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With the latest monthly report from StatCounter revealing that Google Chrome accounts for over half the internet browser usage share across the globe, with a clear 40% lead over its nearest competitor, there can be no doubt that the browsing behemoth holds most of the cards when it comes to online activity.

In most cases this is a good thing for customers and businesses alike, as it gives a sense of standardisation to users, and allows companies and organisations to optimise their own online presences to meet the requirements of the biggest dog in the fight, as it were.

However, there are times when such market dominance can cause problems, as we could well see when Chrome’s  release a new version in a couple of months time. Indeed, some people have predicted that websites numbered in the tens of thousands could find that they have been labelled ‘unsafe’ by Google’s proprietary internet browser through no fault of their own. Unless, that is, they replace their current HTTPS certificate before the new build goes live.

SSL/TLS certificates are no longer trusted by Google

The root of the problem comes from a decision made by Google way back in September of last year that they would no longer trust the SSL/TLS certificates issued by cybersecurity giants Symantec. Specifically, any websites that utilise a Symantec certificate that was issued after 01 December 2017, or prior to 01 June 2016, will trigger a warning to any visitors using Google Chrome as their browser that they do not have a private connection, and that somebody may well be attempting to steal their data.

While the browser will not prevent access to such sites, users will be required to click on the warning in order to access the website beneath. Whilst hardly an arduous task for users to complete, with online security uppermost in people’s minds at the moment, the warning is enough to deter many potential customers from proceeding further.

This change forms part of Chrome’s build 66, released on 17 April 2018, and a later build in October (build 70) will include all Symantec-issued certificates on its list of untrustworthy websites.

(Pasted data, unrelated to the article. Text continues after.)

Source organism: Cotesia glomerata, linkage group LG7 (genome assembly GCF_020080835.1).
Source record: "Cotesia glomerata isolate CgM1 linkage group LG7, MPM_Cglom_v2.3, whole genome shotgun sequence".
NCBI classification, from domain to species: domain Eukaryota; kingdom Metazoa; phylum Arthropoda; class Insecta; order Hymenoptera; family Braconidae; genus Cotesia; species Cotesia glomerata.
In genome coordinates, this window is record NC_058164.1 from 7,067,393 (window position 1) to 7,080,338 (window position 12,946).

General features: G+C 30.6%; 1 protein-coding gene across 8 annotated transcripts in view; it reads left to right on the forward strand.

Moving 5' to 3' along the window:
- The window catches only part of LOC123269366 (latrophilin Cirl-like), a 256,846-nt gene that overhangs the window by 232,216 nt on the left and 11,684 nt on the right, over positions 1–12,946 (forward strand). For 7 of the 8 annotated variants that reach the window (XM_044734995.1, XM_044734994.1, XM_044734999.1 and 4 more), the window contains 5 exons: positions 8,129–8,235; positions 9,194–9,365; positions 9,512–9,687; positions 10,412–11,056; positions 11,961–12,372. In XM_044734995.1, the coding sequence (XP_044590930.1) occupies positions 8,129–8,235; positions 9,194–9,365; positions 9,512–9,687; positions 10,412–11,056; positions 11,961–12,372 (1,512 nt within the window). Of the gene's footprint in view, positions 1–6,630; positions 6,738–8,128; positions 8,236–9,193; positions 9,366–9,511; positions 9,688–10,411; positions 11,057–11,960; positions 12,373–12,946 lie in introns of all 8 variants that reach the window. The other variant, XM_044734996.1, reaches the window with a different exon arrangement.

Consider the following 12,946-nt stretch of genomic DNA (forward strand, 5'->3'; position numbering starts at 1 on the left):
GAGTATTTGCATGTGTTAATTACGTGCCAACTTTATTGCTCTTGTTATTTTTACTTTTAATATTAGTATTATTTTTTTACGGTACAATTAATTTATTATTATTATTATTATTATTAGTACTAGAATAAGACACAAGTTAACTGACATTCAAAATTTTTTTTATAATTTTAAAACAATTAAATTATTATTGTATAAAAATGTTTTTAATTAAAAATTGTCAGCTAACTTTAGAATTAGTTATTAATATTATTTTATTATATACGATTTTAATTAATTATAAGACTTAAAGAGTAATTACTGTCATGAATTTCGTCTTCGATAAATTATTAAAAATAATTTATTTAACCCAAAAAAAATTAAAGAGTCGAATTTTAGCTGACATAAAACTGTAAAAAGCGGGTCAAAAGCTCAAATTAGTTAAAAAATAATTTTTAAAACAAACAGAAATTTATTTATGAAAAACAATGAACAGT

So, is this really a crisis, or is it just online scaremongering? Just how much will this disregard of Symantec certificates affect day-to-day browsing?

It’s a fair question and one that has been answered, at least in part, by Arkadiy Tetelman. Mr Tetelman, a security engineer working at Airbnb, took the certification data of the million largest websites (as far as traffic is concerned) and ran it through a script that duplicates Chrome’s new protocols.

After eleven hours of runtime, the results were in: the visitors to 11,510 of the biggest websites in the world will be shown a message saying that the site cannot be trusted from April onwards. If that’s not enough, once the full shutdown takes place in October, that figure leaps to 91,627. These are from the top million websites – mostly global companies, with teams of dedicated IT staff, and they are not immune from the new protocol. It can be reasonably assumed that, if the list were expanded to include smaller enterprises, we could conceivably see a larger proportion of sites failing to pass Google’s new security measures.

Reissuing Symantec-issued SSL/TSL certificates with catalyst2

How does this affect you, if you’re a customer of catalyst2? Well… it doesn’t. With our clients’ wellbeing ever at the forefront of our business, we will be reissuing all impacted SSLs before the new build comes into play, so your site will not suffer from this change in Google policy.

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